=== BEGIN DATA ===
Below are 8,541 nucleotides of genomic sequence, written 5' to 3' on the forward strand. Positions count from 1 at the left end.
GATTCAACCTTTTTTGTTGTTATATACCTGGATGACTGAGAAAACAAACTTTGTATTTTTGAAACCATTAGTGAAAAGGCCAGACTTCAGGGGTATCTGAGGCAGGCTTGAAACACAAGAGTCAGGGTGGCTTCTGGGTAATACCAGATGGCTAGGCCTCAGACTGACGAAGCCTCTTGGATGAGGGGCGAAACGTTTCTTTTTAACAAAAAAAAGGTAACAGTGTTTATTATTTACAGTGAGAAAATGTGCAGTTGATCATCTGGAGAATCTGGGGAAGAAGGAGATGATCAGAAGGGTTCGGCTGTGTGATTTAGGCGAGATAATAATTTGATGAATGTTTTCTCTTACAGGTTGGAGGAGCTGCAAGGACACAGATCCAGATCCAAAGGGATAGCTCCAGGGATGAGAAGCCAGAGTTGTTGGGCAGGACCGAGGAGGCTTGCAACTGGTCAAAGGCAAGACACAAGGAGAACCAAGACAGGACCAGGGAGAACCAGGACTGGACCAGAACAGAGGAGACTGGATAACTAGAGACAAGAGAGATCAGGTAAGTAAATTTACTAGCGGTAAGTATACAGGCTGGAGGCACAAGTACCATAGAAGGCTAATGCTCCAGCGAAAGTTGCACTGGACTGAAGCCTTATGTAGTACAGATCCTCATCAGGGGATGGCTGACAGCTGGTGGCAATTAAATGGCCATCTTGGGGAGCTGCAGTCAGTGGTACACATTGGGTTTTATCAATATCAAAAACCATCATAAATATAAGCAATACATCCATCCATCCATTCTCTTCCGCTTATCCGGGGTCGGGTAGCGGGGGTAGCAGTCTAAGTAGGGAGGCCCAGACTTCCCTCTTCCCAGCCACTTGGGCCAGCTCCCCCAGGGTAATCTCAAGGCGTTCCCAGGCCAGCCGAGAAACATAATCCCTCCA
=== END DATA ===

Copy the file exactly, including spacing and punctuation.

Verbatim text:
Below are 8,541 nucleotides of genomic sequence, written 5' to 3' on the forward strand. Positions count from 1 at the left end.
GATTCAACCTTTTTTGTTGTTATATACCTGGATGACTGAGAAAACAAACTTTGTATTTTTGAAACCATTAGTGAAAAGGCCAGACTTCAGGGGTATCTGAGGCAGGCTTGAAACACAAGAGTCAGGGTGGCTTCTGGGTAATACCAGATGGCTAGGCCTCAGACTGACGAAGCCTCTTGGATGAGGGGCGAAACGTTTCTTTTTAACAAAAAAAAGGTAACAGTGTTTATTATTTACAGTGAGAAAATGTGCAGTTGATCATCTGGAGAATCTGGGGAAGAAGGAGATGATCAGAAGGGTTCGGCTGTGTGATTTAGGCGAGATAATAATTTGATGAATGTTTTCTCTTACAGGTTGGAGGAGCTGCAAGGACACAGATCCAGATCCAAAGGGATAGCTCCAGGGATGAGAAGCCAGAGTTGTTGGGCAGGACCGAGGAGGCTTGCAACTGGTCAAAGGCAAGACACAAGGAGAACCAAGACAGGACCAGGGAGAACCAGGACTGGACCAGAACAGAGGAGACTGGATAACTAGAGACAAGAGAGATCAGGTAAGTAAATTTACTAGCGGTAAGTATACAGGCTGGAGGCACAAGTACCATAGAAGGCTAATGCTCCAGCGAAAGTTGCACTGGACTGAAGCCTTATGTAGTACAGATCCTCATCAGGGGATGGCTGACAGCTGGTGGCAATTAAATGGCCATCTTGGGGAGCTGCAGTCAGTGGTACACATTGGGTTTTATCAATATCAAAAACCATCATAAATATAAGCAATACATCCATCCATCCATTCTCTTCCGCTTATCCGGGGTCGGGTAGCGGGGGTAGCAGTCTAAGTAGGGAGGCCCAGACTTCCCTCTTCCCAGCCACTTGGGCCAGCTCCCCCAGGGTAATCTCAAGGCGTTCCCAGGCCAGCCGAGAAACATAATCCCTCCA